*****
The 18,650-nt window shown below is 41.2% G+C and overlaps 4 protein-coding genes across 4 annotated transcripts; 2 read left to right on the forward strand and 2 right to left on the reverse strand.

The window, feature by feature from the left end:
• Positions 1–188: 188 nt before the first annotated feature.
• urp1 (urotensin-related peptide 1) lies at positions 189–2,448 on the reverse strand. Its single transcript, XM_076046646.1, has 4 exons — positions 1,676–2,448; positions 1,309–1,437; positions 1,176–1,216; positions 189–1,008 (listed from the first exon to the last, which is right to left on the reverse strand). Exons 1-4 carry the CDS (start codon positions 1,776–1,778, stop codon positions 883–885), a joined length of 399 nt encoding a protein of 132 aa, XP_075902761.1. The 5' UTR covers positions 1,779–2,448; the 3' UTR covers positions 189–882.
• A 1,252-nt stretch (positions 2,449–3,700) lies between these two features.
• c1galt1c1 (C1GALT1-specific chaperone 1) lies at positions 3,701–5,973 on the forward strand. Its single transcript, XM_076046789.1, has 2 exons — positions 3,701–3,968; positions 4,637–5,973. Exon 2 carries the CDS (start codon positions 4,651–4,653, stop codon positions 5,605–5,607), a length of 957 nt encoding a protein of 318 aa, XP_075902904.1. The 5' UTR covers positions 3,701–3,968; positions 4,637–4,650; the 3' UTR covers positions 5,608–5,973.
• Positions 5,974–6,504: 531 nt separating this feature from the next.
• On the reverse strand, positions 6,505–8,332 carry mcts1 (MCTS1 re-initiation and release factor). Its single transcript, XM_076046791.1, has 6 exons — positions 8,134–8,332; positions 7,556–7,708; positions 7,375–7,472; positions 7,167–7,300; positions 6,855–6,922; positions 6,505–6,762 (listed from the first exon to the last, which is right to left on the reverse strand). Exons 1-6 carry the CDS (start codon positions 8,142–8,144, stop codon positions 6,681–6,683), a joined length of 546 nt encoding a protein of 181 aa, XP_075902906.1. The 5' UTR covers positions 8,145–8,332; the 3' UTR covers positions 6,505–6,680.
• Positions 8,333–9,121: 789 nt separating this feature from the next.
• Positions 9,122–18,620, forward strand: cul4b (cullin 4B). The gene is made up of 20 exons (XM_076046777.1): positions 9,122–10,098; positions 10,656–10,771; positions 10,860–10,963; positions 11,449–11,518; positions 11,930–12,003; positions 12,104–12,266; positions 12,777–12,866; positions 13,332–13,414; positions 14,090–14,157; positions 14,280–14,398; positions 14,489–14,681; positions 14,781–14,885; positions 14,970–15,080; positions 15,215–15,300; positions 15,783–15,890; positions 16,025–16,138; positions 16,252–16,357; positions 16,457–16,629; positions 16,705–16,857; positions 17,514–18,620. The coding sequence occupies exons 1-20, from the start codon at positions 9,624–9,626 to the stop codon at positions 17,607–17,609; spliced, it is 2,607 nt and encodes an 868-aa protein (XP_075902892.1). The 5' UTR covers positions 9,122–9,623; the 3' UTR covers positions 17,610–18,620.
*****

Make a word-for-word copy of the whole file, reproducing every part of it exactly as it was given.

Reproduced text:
The 18,650-nt window shown below is 41.2% G+C and overlaps 4 protein-coding genes across 4 annotated transcripts; 2 read left to right on the forward strand and 2 right to left on the reverse strand.

The window, feature by feature from the left end:
• Positions 1–188: 188 nt before the first annotated feature.
• urp1 (urotensin-related peptide 1) lies at positions 189–2,448 on the reverse strand. Its single transcript, XM_076046646.1, has 4 exons — positions 1,676–2,448; positions 1,309–1,437; positions 1,176–1,216; positions 189–1,008 (listed from the first exon to the last, which is right to left on the reverse strand). Exons 1-4 carry the CDS (start codon positions 1,776–1,778, stop codon positions 883–885), a joined length of 399 nt encoding a protein of 132 aa, XP_075902761.1. The 5' UTR covers positions 1,779–2,448; the 3' UTR covers positions 189–882.
• A 1,252-nt stretch (positions 2,449–3,700) lies between these two features.
• c1galt1c1 (C1GALT1-specific chaperone 1) lies at positions 3,701–5,973 on the forward strand. Its single transcript, XM_076046789.1, has 2 exons — positions 3,701–3,968; positions 4,637–5,973. Exon 2 carries the CDS (start codon positions 4,651–4,653, stop codon positions 5,605–5,607), a length of 957 nt encoding a protein of 318 aa, XP_075902904.1. The 5' UTR covers positions 3,701–3,968; positions 4,637–4,650; the 3' UTR covers positions 5,608–5,973.
• Positions 5,974–6,504: 531 nt separating this feature from the next.
• On the reverse strand, positions 6,505–8,332 carry mcts1 (MCTS1 re-initiation and release factor). Its single transcript, XM_076046791.1, has 6 exons — positions 8,134–8,332; positions 7,556–7,708; positions 7,375–7,472; positions 7,167–7,300; positions 6,855–6,922; positions 6,505–6,762 (listed from the first exon to the last, which is right to left on the reverse strand). Exons 1-6 carry the CDS (start codon positions 8,142–8,144, stop codon positions 6,681–6,683), a joined length of 546 nt encoding a protein of 181 aa, XP_075902906.1. The 5' UTR covers positions 8,145–8,332; the 3' UTR covers positions 6,505–6,680.
• Positions 8,333–9,121: 789 nt separating this feature from the next.
• Positions 9,122–18,620, forward strand: cul4b (cullin 4B). The gene is made up of 20 exons (XM_076046777.1): positions 9,122–10,098; positions 10,656–10,771; positions 10,860–10,963; positions 11,449–11,518; positions 11,930–12,003; positions 12,104–12,266; positions 12,777–12,866; positions 13,332–13,414; positions 14,090–14,157; positions 14,280–14,398; positions 14,489–14,681; positions 14,781–14,885; positions 14,970–15,080; positions 15,215–15,300; positions 15,783–15,890; positions 16,025–16,138; positions 16,252–16,357; positions 16,457–16,629; positions 16,705–16,857; positions 17,514–18,620. The coding sequence occupies exons 1-20, from the start codon at positions 9,624–9,626 to the stop codon at positions 17,607–17,609; spliced, it is 2,607 nt and encodes an 868-aa protein (XP_075902892.1). The 5' UTR covers positions 9,122–9,623; the 3' UTR covers positions 17,610–18,620.